Canadian Journal of Arthropod Identification

Haliplidae of Eastern Canada

CJAI 32 -- July 21, 2017

H. V. Ashbee, S. A. Marshall, and Y. Alarie

| Abstract | Introduction | Checklist | Morphology | Key to Haliplidae species | Acknowledgments | References | PDF | Cite |



The family Haliplidae (crawling water beetles) is a primarily Holarctic family of small (~2-5 mm) water beetles easily recognized by their greatly enlarged hind coxal plates. Most species occur in lentic habitats rich in the algae on which they develop, although a few species are found in slow moving water, and the endangered Hungerford’s Crawling Water Beetle (Brychius hungerfordi Spangler) is found in swift rocky streams.

Up until now, the only key to the northeastern species of Haliplidae was in Downie and Arnett (1996), a poorly illustrated key lacking two of the species now known in eastern Canada and containing a number of problematic couplets. We here provide a simpler, more complete and fully illustrated key along with a review of the eastern Canadian species updating the composition and distribution of the fauna. One of species, Hungerford’s Crawling Water Beetle (Brychius hungerfordi) is recognized as an endangered species under federal and provincial legislation in Canada and Ontario, and has been listed as endangered in the United States, where it occurs in only five swift, clean streams in Michigan, since 1994. Although Hungerford’s Crawling Water Beetle has received a great deal of attention and resources, little attention has been paid to the other Haliplidae. One of the incentives for starting this project was the assumption that other Haliplidae had been neglected because there were no accessible user-friendly tools for identification of species other than the easily recognized B. hungerfordi. But, as can be seen from the distribution maps provided here, several species (e.g., Peltodytes lengi Roberts, P. litoralis Matheson, Haliplus apostolicus Wallis, H. leopardus Roberts and H. lucigelinae Vondel and Alarie) have very restricted distributions and are infrequently collected. The baseline distributional data and simple identification tools provided here will hopefully encourage further study of these species.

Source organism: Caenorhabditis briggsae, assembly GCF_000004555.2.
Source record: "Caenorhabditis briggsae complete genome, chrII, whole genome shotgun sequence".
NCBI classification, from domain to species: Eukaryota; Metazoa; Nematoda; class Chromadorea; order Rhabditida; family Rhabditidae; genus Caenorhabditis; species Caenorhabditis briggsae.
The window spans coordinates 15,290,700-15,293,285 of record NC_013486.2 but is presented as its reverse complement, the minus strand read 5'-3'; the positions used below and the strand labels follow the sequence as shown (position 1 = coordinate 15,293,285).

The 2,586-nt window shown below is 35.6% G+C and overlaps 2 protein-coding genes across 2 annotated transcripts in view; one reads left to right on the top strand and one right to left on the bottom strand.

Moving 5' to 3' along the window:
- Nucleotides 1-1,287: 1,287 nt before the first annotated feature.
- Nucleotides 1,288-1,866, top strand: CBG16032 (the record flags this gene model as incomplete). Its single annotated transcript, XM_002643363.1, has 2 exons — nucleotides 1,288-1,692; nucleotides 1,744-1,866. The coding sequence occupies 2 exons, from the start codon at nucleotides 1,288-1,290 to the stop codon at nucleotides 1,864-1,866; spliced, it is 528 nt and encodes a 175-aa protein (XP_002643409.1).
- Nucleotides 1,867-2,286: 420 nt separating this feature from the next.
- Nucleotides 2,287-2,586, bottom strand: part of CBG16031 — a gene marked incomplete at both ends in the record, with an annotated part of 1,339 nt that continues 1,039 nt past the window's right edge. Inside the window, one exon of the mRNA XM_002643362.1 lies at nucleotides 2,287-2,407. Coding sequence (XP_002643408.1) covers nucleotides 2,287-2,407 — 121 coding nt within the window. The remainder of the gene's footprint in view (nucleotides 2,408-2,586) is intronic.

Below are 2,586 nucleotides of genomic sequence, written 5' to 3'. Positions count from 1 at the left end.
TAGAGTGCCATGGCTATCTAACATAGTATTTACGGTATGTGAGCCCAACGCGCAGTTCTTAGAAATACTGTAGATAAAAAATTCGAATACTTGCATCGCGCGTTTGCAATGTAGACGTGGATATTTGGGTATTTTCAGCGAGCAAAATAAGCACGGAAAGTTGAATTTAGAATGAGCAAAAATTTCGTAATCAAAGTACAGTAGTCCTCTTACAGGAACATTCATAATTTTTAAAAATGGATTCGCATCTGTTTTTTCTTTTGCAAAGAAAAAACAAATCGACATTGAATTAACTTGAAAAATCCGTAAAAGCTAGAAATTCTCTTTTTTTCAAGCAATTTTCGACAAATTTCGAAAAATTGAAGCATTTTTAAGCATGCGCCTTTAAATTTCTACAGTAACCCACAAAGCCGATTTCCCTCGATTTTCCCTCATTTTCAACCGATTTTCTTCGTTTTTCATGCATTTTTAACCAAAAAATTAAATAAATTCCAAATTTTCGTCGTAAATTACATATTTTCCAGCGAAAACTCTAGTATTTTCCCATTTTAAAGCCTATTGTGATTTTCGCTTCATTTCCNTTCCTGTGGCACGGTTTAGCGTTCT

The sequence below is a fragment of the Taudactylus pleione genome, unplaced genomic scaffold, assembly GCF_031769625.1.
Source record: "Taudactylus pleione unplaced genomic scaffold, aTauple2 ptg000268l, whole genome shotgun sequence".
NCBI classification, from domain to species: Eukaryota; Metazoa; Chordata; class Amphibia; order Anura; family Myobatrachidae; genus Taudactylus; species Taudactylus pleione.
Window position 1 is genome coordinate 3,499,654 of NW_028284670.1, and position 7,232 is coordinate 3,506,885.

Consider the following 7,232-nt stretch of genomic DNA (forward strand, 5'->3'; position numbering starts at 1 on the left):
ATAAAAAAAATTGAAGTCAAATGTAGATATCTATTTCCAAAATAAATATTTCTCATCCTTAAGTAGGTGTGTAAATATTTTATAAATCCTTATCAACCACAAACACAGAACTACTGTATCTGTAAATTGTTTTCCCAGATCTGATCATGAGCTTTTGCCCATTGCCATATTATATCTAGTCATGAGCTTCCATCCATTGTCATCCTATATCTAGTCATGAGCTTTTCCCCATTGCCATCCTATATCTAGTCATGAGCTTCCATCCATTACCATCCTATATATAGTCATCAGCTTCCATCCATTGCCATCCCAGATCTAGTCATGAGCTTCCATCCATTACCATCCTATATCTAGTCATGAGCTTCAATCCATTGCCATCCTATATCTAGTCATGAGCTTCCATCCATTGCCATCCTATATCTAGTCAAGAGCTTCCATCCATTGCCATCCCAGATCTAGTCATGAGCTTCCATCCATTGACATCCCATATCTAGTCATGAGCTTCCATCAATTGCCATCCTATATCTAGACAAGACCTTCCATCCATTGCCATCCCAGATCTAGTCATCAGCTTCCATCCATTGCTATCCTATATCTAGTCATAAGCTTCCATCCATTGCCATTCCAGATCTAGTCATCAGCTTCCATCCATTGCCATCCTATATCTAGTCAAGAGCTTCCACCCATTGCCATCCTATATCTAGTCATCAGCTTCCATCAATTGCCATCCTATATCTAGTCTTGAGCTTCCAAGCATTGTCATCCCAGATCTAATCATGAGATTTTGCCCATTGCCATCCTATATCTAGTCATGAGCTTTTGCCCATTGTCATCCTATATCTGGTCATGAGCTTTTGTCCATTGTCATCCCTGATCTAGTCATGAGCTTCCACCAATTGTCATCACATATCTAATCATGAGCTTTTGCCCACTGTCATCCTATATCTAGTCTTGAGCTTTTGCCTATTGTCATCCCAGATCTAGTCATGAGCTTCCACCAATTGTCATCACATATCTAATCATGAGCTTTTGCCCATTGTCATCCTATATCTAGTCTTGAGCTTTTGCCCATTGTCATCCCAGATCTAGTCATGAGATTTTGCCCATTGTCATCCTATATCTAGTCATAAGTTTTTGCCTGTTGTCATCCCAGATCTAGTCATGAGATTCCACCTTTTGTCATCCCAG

Materials and Methods

Specimen data were obtained from the University of Guelph Insect Collection (DEBU, Guelph, Canada), the Canadian National Collection of Insects, Arachnids and Nematodes (CNC, Ottawa, Canada), the Royal Ontario Museum (ROM, Toronto, Ontario, Canada), the Wallis-Roughley Museum (JBWM, University of Manitoba, Winnipeg, Canada), and the personal database of Yves Alarie (Laurentian University, Sudbury, Canada).

Distribution maps were created using Simplemappr (Shorthouse, 2010). They include both broad provincial distributions (demarcated by diagonal lines) and specific localities (demarcated by dots). Provincial distributions were obtained from Bousquet (1991), Downie and Arnett (1996), Majka et al. (2009) and Vondel (2013), while specific localities were obtained from specimen data labels and published literature (LeConte, 1950; Vondel, 2005; Majka et al., 2009). In some cases only provincial records were available, mostly from Downie and Arnett (1996) and Vondel (2013).